Use this URL to cite or link to this record in EThOS: https://ethos.bl.uk/OrderDetails.do?uin=uk.bl.ethos.819410
Title: Non-inferiority margin setting from indirect comparison
Author: Duro, Enass
ISNI:       0000 0004 9358 3347
Awarding Body: University of Sheffield
Current Institution: University of Sheffield
Date of Award: 2019
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Abstract:
Introduction: Non-inferiority trials (NI) test the efficacy of an experimental treatment in comparison to an active-controlled treatment and indirectly with the historical placebo to demonstrate that the new treatment is no worse than the active comparator. Setting the NI margin depends on the assumptions of constancy, assay sensitivity and the absence of placebo creep and bio-creep. Research Question: This PhD research will investigate the changes in the efficacy of the placebo and active control over time. It will show how this could affect the setting of the NI margin and the conclusion of non-inferiority. The context is where there is a wish to make a retrospective indirect comparison of the experimental treatment with historical placebo. Methods: An overview of Cochrane reviews of placebo-controlled trials was conducted to measure the correlations between the placebo, active treatment and the treatment difference with the year of publication. From the constructed dataset from the Cochrane reviews, a weighted regression model was built to investigate factors affecting the estimate of the future trial from a meta-analysis of historical trials, followed by proposing a method for the use of meta-regression to adjust for time while setting the NI margin. Results: The correlations between the placebo, active treatment and treatment difference and the year of publication varied from strong negative to strong positive correlations. The median correlation for the treatment difference = - 0.1. The estimate of any future trial could be predicted from a meta-analysis of historical trials with a coefficient of 0.92 and range from 0.75 to 1.047 of the historical trials. Moreover, increasing the year of prediction and increasing the year difference in the meta-analysis will reduce the predicted estimate by 0.015 and 0.005 respectively. Pairwise meta-regression and network meta-regression can be used to assess the constancy, to set the adjusted non-inferiority margin and to analyse the non-inferiority trial when the constancy assumption does not hold. Conclusion: In NI trials, the constancy assumption needs to be assessed not assumed. Adjusting for the time will reduce the chance of the conclusion of non-inferiority of an inferior test treatment regardless of the constancy assumption.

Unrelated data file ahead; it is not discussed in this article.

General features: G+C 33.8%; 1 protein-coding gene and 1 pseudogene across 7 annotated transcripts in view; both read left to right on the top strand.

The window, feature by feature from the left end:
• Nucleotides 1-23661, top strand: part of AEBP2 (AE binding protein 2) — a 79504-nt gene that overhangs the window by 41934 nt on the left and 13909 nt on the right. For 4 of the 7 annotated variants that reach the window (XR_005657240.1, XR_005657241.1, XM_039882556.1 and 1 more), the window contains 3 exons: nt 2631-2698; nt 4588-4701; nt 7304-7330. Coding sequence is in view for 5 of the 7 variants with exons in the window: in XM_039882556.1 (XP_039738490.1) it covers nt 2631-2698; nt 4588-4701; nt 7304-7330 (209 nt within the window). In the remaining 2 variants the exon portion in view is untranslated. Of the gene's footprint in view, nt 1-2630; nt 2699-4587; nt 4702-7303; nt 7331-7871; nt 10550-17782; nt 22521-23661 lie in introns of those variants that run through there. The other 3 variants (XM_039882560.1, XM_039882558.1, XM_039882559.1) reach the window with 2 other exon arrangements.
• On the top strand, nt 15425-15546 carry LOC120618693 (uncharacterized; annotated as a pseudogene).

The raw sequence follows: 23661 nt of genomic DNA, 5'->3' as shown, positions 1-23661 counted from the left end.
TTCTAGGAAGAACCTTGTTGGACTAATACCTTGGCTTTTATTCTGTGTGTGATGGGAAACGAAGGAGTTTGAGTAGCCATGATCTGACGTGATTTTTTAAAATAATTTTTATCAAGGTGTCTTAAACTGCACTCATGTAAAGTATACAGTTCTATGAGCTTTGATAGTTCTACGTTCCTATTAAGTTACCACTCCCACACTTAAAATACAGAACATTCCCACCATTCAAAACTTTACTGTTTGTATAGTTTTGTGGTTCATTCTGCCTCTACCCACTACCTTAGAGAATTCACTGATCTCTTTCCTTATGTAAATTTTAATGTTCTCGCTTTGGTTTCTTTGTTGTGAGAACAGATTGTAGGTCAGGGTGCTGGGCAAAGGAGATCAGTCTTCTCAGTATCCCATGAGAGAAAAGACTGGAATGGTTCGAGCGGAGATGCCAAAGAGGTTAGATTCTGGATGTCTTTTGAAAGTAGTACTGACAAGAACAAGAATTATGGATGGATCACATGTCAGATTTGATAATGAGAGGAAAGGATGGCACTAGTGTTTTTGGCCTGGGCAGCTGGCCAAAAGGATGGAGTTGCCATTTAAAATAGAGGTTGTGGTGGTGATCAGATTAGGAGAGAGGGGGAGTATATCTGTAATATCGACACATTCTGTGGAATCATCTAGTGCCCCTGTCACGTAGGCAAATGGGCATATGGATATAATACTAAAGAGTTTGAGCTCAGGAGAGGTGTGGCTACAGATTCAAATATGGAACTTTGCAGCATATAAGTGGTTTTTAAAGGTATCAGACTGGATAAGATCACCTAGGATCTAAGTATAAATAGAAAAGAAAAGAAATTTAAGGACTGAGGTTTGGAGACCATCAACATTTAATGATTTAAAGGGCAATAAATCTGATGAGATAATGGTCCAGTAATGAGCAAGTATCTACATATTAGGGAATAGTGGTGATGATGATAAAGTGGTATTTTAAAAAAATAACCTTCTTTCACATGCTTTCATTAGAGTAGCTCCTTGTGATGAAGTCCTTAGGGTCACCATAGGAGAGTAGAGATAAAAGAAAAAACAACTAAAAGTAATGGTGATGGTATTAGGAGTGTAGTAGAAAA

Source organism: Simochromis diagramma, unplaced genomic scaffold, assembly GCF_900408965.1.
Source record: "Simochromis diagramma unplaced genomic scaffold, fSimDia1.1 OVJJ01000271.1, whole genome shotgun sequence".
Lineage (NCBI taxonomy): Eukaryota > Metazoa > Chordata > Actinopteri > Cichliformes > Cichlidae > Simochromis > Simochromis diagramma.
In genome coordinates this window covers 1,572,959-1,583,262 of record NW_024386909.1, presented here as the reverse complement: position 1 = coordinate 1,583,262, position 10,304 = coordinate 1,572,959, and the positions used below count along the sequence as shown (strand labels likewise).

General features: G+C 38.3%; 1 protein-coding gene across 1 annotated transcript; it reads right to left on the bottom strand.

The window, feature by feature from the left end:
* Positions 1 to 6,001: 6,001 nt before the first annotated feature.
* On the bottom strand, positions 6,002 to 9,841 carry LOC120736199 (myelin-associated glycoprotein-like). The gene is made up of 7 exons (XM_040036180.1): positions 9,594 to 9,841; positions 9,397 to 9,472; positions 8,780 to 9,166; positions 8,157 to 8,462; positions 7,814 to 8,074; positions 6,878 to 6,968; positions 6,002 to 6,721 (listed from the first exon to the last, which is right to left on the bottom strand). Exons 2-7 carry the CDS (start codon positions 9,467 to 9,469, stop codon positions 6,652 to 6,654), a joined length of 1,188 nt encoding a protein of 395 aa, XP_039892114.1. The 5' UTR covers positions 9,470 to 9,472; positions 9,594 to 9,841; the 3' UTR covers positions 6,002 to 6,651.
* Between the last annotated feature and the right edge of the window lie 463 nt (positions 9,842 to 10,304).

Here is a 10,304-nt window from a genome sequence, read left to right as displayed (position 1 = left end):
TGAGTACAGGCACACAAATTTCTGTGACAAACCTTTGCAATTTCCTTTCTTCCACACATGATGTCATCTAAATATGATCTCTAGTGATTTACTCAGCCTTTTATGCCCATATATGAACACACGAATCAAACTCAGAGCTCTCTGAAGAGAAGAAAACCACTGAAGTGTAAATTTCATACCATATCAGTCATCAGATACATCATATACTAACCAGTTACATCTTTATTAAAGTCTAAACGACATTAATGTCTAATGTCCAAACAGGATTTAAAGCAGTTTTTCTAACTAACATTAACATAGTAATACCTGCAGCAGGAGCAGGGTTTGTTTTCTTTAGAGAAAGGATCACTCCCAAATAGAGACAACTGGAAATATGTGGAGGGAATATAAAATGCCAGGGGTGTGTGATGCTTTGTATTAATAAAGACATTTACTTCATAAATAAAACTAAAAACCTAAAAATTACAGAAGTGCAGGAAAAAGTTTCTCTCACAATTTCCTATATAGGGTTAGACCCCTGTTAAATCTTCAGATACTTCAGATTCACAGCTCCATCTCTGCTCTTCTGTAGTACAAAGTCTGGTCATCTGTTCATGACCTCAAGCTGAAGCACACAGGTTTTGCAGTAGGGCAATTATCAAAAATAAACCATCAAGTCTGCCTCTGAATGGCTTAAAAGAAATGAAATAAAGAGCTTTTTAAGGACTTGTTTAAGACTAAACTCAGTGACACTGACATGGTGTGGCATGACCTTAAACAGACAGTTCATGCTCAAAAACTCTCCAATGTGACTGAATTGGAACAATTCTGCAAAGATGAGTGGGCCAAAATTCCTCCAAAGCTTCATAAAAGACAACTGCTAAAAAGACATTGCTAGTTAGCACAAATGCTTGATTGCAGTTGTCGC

Supervisor: Julious, Steven ; Ren, Kate Sponsor: Libyan Government
Qualification Name: Thesis (Ph.D.) Qualification Level: Doctoral
EThOS ID: uk.bl.ethos.819410  DOI: Not available
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